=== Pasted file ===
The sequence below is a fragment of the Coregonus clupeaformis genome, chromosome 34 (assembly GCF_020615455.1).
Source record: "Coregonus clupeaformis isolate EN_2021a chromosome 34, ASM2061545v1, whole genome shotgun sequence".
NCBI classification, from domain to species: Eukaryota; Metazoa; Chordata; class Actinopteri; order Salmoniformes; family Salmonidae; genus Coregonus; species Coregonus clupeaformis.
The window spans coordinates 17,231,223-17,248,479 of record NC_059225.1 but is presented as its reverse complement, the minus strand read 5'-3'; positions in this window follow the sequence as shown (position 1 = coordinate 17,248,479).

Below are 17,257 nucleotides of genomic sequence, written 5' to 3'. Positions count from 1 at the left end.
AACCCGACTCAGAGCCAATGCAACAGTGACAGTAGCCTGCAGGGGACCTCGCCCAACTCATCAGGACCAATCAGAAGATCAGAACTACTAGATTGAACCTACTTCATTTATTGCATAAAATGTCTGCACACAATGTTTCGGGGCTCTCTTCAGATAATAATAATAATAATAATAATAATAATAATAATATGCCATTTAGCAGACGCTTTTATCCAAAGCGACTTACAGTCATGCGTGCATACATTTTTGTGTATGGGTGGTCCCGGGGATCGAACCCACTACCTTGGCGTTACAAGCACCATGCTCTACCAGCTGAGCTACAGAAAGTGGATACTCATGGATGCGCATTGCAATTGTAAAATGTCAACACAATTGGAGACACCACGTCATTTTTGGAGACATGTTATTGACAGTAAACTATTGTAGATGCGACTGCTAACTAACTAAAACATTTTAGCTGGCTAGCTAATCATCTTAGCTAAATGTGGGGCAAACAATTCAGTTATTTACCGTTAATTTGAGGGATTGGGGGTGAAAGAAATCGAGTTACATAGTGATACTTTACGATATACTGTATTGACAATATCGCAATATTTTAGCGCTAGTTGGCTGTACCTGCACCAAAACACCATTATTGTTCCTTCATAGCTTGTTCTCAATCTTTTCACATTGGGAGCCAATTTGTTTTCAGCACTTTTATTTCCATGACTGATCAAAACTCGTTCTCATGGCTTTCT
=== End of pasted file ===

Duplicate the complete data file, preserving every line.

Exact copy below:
The sequence below is a fragment of the Coregonus clupeaformis genome, chromosome 34 (assembly GCF_020615455.1).
Source record: "Coregonus clupeaformis isolate EN_2021a chromosome 34, ASM2061545v1, whole genome shotgun sequence".
NCBI classification, from domain to species: Eukaryota; Metazoa; Chordata; class Actinopteri; order Salmoniformes; family Salmonidae; genus Coregonus; species Coregonus clupeaformis.
The window spans coordinates 17,231,223-17,248,479 of record NC_059225.1 but is presented as its reverse complement, the minus strand read 5'-3'; positions in this window follow the sequence as shown (position 1 = coordinate 17,248,479).

Below are 17,257 nucleotides of genomic sequence, written 5' to 3'. Positions count from 1 at the left end.
AACCCGACTCAGAGCCAATGCAACAGTGACAGTAGCCTGCAGGGGACCTCGCCCAACTCATCAGGACCAATCAGAAGATCAGAACTACTAGATTGAACCTACTTCATTTATTGCATAAAATGTCTGCACACAATGTTTCGGGGCTCTCTTCAGATAATAATAATAATAATAATAATAATAATAATAATATGCCATTTAGCAGACGCTTTTATCCAAAGCGACTTACAGTCATGCGTGCATACATTTTTGTGTATGGGTGGTCCCGGGGATCGAACCCACTACCTTGGCGTTACAAGCACCATGCTCTACCAGCTGAGCTACAGAAAGTGGATACTCATGGATGCGCATTGCAATTGTAAAATGTCAACACAATTGGAGACACCACGTCATTTTTGGAGACATGTTATTGACAGTAAACTATTGTAGATGCGACTGCTAACTAACTAAAACATTTTAGCTGGCTAGCTAATCATCTTAGCTAAATGTGGGGCAAACAATTCAGTTATTTACCGTTAATTTGAGGGATTGGGGGTGAAAGAAATCGAGTTACATAGTGATACTTTACGATATACTGTATTGACAATATCGCAATATTTTAGCGCTAGTTGGCTGTACCTGCACCAAAACACCATTATTGTTCCTTCATAGCTTGTTCTCAATCTTTTCACATTGGGAGCCAATTTGTTTTCAGCACTTTTATTTCCATGACTGATCAAAACTCGTTCTCATGGCTTTCT